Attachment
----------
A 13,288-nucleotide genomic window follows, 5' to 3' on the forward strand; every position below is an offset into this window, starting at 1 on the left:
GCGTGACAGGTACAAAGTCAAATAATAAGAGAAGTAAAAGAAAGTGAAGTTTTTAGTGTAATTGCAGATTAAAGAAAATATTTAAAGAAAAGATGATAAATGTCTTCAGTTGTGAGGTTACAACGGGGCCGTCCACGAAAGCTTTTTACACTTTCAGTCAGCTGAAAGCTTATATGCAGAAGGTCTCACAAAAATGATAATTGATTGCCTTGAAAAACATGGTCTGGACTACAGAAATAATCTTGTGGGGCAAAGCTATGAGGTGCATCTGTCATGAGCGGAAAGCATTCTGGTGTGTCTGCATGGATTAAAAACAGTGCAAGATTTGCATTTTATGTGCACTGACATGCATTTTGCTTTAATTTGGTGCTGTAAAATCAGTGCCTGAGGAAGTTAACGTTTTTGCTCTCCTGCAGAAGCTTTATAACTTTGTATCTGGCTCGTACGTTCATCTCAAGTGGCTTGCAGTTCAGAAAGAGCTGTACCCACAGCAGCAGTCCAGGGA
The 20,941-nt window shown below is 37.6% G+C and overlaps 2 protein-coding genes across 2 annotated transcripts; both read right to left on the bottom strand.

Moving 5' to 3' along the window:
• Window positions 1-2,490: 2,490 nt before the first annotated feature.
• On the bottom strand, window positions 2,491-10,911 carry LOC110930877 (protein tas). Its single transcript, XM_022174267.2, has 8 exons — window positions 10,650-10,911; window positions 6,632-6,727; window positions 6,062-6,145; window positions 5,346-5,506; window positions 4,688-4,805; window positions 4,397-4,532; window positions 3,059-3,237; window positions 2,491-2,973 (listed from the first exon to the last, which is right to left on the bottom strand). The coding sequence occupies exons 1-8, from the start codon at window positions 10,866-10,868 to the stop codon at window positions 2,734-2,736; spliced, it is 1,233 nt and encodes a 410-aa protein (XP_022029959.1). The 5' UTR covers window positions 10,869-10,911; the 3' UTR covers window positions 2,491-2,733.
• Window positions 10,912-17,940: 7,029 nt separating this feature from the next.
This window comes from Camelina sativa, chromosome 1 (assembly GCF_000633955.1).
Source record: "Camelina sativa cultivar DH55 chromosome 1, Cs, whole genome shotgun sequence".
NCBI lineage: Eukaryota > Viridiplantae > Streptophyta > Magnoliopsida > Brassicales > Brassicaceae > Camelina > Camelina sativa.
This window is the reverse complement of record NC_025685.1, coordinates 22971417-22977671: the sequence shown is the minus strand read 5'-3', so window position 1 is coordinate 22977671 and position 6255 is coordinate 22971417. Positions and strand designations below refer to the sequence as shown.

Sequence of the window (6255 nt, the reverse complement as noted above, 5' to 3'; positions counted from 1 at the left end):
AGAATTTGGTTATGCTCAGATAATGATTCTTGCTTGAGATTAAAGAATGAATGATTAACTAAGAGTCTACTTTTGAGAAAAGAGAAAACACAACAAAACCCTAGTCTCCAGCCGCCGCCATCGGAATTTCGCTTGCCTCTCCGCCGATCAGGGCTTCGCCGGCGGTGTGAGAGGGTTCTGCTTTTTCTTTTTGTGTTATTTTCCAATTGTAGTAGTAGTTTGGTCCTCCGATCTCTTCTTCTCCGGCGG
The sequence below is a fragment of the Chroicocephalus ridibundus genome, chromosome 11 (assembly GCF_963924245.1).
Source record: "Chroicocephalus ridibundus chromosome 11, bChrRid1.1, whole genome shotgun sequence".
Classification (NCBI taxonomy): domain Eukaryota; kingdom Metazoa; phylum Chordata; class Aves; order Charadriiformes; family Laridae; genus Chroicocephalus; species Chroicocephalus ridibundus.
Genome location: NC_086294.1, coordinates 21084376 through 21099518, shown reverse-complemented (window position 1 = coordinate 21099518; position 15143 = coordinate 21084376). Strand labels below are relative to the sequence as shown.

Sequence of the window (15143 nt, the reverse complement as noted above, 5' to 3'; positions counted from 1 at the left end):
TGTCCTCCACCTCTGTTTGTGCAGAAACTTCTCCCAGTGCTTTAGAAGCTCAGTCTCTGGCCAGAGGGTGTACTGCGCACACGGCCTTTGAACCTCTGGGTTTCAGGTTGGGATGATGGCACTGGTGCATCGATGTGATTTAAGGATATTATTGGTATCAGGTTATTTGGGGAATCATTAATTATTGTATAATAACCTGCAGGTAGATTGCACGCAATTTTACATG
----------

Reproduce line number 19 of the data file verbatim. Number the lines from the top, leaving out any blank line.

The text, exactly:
TGTCCTCCACCTCTGTTTGTGCAGAAACTTCTCCCAGTGCTTTAGAAGCTCAGTCTCTGGCCAGAGGGTGTACTGCGCACACGGCCTTTGAACCTCTGGGTTTCAGGTTGGGATGATGGCACTGGTGCATCGATGTGATTTAAGGATATTATTGGTATCAGGTTATTTGGGGAATCATTAATTATTGTATAATAACCTGCAGGTAGATTGCACGCAATTTTACATG